A University of Barcelona research team has discovered Egypt's King Tutankhamun was partial to wine, preferring red over white.
The mystery of exactly what was kept inside jars found in the tomb of the Egyptian king (1336-1327 BC) was solved by the Spanish scientists who analyzed scrapings from eight jars found in Tutankhamun's tomb.
They presented their findings Wednesday at the British Museum in London, The Times of London reported.
"Wine jars were placed in tombs as funerary meals," Maria Rosa Guasch-Jane, a master in Egyptology at the university, told The Independent.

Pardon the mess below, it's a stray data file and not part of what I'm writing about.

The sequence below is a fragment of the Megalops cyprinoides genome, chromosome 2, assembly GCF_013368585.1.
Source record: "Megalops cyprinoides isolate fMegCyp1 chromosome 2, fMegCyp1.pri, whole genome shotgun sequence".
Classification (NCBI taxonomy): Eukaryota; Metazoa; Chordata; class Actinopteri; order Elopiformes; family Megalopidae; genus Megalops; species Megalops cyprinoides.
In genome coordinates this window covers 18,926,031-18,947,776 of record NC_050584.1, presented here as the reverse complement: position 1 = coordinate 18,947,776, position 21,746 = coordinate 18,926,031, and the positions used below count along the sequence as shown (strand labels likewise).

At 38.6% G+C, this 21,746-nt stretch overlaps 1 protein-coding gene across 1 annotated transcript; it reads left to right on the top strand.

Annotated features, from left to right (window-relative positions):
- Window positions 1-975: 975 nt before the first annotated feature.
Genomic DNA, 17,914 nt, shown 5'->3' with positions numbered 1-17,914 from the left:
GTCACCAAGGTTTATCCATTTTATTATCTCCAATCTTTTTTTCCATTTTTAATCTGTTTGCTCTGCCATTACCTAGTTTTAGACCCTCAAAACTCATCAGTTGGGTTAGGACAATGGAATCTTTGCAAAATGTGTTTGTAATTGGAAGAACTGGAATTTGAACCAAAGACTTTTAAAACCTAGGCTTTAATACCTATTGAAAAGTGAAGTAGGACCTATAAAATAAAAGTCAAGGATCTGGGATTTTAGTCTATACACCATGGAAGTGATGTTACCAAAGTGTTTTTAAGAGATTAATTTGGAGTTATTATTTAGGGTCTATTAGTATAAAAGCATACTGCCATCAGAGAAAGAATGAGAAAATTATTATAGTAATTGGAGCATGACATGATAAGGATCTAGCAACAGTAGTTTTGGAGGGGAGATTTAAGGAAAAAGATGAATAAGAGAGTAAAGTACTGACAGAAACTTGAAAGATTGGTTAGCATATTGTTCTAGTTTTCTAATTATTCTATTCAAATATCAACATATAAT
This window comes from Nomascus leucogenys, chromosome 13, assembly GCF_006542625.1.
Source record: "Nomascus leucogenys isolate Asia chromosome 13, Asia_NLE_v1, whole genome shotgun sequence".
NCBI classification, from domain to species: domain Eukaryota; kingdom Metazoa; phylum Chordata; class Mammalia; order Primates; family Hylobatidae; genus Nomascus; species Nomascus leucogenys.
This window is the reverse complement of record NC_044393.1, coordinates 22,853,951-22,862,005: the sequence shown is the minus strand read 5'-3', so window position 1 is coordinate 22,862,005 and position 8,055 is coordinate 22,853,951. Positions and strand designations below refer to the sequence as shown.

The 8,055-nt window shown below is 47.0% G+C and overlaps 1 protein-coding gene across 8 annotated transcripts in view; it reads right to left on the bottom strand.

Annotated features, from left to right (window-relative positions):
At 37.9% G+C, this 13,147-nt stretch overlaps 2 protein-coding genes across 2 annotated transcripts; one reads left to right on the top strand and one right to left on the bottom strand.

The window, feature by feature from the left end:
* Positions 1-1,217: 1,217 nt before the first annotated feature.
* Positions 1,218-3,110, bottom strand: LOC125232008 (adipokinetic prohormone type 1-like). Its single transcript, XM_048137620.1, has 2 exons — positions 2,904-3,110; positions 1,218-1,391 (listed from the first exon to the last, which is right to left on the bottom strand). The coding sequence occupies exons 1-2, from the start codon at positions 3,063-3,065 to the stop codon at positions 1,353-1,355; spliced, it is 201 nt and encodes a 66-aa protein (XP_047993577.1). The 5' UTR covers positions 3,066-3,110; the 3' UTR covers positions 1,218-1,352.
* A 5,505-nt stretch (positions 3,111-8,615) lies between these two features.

"The ... wine jars were labeled with product, year, source and even the name of the vine grower, but they did not mention the color of the wines they contained," she said.
The researchers developed a technique involving liquid chromatography with mass spectrometry to determine the color of the wine that had been stored in the jars, The Independent reported.
Tutankhamun became king at the age of about 8 and is believed to have been about 17 when he died.
The earliest knowledge of wine cultivation comes from Ancient Egypt, where the process was represented on tomb walls dating to 2500 BC, the Times said.
Copyright 2005 by United Press International
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